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light;

You

'Tis spring tempts you here,

Now fancy leads her airy-plumed train
Then bend the soft ear,

Through mazy walks, by gently-purling We chaunt only pleasure and love.

rills ;

Now Philomela Swells her mournful strain, Our lark and our thrush,

And all the grove with softest mufic fills. And each bird of our bush, With our nightingale perch'd on yon spray,

Now roves at large the yoke-denying hart,

Yet dreads the hunter at the peep of dawn;
Try to wake ev'ry breast,
Or to melt you to rest,

Now Sylvan nymphs exert the vocal art, And lull all your troubles away.

Whilft nimble fairies trip it o'er the lawn.

Here moss-grown grots, and bubbling
I, a linnet, and young,

Atreams are seen,
Will pour out my song,

And gloomy groves in stately columns rise ; My song may’ot be heard all in vain

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Here fruitful meads, enameli'd all with Then take, ye kind fair,

green ; A poor bird to your care ;

There, awful mountains seem to prop the She's bless'd, if you're pleas'd with her strain,

skies. A Ballad, sung by Mr. VERNON, in Vaux Now Cynthia gilds the dew-bespangled grove, hall-gardens, and set by Mr. WORGAN. And casts profusely round her maiden OU may do as you will, but I'll Aling Led by the mure, thro' silent paths I rove, away care,

And please my fancy with the varied fight. I'll sport with the swains, and I'll toy with the fair;

Behold that rock, that rears its head so high, For joys yet unknown I may find springing In rude magnificence o'erlooks the flood; there ;

See on its tops the mangled ruins lie,
And 'tis better by half

Where once a castle's stately turrets stoud,
Love and nectar to quaff,

There oft have heroes crown'd the gen'rous All the days of my life thus I'll frolic and

bowl, laugh.

And virgins liften'd to their lover's call; Till lately, there liv'd not so wretched an elf, And airy mirth possess'd each happy foui, I tended my flocks and sought nothing but

Whilst bands of music echo'd through the pelf,

hall; Car'd little for others, but much for myself.

Ah ! now

no heroes quaff the Aowing But 'tis better, &c.

bowls, But wishes for more are all foolish and vain, Norjoys postess their now wide-parted souls,

Nor sprightly music chears the ruin'd hall; And thought for to-morrow brings nothing but pain,

Nor virgins listen to their lovers' call ! Enjoying to-day I hall find the best gain, The creeping ivy thades each tott'ring tow'r, For 'ris better, &c.

And claips the ruins with a fond embrace;

The screech-owls claim the melancholy Come over to me, all ye gay blooming throng, And take it, the way to be bleft the year long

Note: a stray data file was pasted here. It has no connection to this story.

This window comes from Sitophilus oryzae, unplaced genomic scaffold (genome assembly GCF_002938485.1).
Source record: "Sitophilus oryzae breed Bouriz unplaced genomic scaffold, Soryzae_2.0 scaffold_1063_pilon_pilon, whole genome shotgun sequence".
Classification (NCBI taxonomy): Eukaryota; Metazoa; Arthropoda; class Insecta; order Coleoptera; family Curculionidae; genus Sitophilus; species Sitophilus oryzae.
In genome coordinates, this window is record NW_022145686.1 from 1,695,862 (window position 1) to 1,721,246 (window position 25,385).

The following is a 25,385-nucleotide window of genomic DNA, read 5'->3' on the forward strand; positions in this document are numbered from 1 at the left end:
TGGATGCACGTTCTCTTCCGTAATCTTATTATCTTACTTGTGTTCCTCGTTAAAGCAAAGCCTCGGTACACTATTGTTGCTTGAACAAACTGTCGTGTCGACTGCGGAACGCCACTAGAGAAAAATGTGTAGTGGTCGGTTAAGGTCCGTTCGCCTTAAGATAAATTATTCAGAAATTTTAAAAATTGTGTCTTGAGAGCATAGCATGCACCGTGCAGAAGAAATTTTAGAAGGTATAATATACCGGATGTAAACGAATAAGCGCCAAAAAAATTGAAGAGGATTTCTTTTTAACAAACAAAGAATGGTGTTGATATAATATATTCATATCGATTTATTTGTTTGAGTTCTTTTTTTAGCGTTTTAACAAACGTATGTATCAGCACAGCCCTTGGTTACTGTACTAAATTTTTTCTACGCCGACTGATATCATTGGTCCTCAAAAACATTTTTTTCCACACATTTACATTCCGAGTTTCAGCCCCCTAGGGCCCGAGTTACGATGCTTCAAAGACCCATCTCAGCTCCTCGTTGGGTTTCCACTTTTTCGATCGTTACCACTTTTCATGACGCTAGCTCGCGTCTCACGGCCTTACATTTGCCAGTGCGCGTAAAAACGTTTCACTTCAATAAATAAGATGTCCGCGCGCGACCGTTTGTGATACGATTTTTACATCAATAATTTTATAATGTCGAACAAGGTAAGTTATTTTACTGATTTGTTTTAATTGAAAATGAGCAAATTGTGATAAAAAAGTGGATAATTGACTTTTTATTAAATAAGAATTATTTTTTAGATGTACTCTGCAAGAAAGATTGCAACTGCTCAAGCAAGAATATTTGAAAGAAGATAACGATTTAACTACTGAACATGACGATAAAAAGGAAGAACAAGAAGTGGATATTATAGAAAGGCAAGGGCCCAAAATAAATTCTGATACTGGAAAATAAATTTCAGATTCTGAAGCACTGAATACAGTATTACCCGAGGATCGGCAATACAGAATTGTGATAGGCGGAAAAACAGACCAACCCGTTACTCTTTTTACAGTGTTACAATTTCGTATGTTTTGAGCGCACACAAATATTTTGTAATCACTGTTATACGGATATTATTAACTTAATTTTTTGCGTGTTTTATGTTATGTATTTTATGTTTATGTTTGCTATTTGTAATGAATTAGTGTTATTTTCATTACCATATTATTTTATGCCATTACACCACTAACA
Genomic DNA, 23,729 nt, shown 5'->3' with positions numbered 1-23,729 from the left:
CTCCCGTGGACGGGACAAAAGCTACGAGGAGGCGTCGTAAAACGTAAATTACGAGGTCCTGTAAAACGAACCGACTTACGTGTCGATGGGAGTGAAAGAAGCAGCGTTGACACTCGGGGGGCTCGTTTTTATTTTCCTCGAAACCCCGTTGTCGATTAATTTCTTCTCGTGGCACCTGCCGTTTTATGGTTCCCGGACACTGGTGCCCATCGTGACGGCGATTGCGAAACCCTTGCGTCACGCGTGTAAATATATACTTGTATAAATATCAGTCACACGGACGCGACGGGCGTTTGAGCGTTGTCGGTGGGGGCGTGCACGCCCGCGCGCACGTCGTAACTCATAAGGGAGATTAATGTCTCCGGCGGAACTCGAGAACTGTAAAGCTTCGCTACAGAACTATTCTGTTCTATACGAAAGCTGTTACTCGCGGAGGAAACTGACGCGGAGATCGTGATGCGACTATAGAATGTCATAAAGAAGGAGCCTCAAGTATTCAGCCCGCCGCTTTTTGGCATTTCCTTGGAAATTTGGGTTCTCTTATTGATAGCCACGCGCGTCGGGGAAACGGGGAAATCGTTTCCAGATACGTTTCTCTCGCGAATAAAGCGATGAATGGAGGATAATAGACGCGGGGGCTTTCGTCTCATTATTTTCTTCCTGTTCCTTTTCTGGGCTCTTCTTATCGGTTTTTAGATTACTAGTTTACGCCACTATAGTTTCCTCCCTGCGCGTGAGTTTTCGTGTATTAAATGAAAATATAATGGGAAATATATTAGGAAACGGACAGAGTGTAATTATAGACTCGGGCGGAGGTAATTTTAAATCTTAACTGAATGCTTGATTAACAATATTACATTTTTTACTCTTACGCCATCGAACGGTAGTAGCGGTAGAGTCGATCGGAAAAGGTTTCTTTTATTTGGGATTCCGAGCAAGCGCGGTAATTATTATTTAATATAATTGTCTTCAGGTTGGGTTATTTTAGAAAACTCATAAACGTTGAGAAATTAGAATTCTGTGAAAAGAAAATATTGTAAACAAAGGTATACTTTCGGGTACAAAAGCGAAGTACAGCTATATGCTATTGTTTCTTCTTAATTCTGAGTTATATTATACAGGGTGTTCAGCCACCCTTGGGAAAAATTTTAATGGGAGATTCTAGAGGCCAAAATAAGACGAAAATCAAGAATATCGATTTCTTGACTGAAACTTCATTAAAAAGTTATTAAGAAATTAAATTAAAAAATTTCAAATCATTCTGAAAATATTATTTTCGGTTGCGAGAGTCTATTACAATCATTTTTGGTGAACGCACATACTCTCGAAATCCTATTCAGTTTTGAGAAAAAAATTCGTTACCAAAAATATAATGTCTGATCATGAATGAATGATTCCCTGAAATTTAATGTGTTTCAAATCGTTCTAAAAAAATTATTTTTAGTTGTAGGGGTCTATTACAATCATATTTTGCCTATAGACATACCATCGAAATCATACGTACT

And bodie, favens hover round the place. Is to welcome sweet love, wine, and soulchearing song.

How vain the pageantry of worldly things ! And 'tis better, &c. And what is grandeur but an empty name?

Short-liv'd the glory of the greatest Kings, Then Care, with his wriokles, I give to the

Tho' Naughter'd nations raise their ill-got wind,

fame. To mirth, from this moment, my heart is inclin'd,

Where is, alas ! the pride of Persia flown? I'm sure of my bliss, for the nymphs will be The pomp of Rome, with all her empires kind.

o'er; More happy by half,

And e'en where Ilium ftood is scarcely known, Love and nectar I'll quaff, And haugbty Carthage now exults no more. All the days of my life thus I'll frolic and laugh,

Thes, lipce ambition yields to certain fate,

By reason prompted, sure, unerring guide, E LE GY

Let virtue bleis thy visionary ftate, By a young Gentleman of Oxford. Whose glory time nor envy e'er can hide. HE parting fun reflects its ev'ning ray,

HORACE, Epifle II. And giant-shadows variegate the APP Y the man, remov'd from ftrifes ground;

Who leads an hopest country life The wanton kids forsake their harmlefs play, His fertile fields afford him bread, And solemn filence reigns the vale around. Nor fordid views pe plex bis head.

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AKI,

bow'rg

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Alert, he rises to his toil,
And of his labour reaps the spoil.
Thus his forefathers, bless’d with health,
Obtain'd a competence of wealth.
Ambition never haunts his breast,
Nor warlike music breaks his rest;
No tempeft-dreadiirg merchant, he
Views unconcern'd the troubled sea;
He fluns thre bar, and scorns to wait,
Requesting at a great man's gate.
With cautious hand he loves to join
The poplar to the spreading vine,
Superfluous branches moves away,
And guides with care the useful Spray :
Or, in a low lequeter'd ground,
He view's his lowing herds around,
Ai timely feaions of the year,
He shears his tender fleecy care;
And in his jars reserves a hoard
Of balmy sweets his bees afford.
When Autumn rears its golden head,
And decks with fruitful trees the mead,
Then with what joy he drops the pear,
Which his own industry did rear;
And eke the grape, whose beauteous dye
Might e'cn with Tyrian purple vie,
Which to Priapus he may yield
An off'ring guardian to his field.
Beneath an oak’s romantic shade,
Serene, he views the woodland glade ;
Or, ftretch'd upon the huinble grass,
Beholds the headlong river pass ;
The feather'd throng with plaintive notes,
In neighb'ring woods extend their throats,
While purling rills, descending steep,
Provoke involuntary Neep.

When winter hovers, fell and drear,
And clouds and darkness crown the year,
With faithful dogs he beats the field,
And makes the bristly wild-boar yield;
Or cautious spreading, artful gets
The cold-numb'd thrushes in his nets;
The foreign stork, and trembling hare,
Are caich'd unheeding in the snare.

Who would not here avoid the darts
Which reft-consuming love impasts
But yet supremely happy he,
Returning from his toil, to fee
His rosy children, and a wife,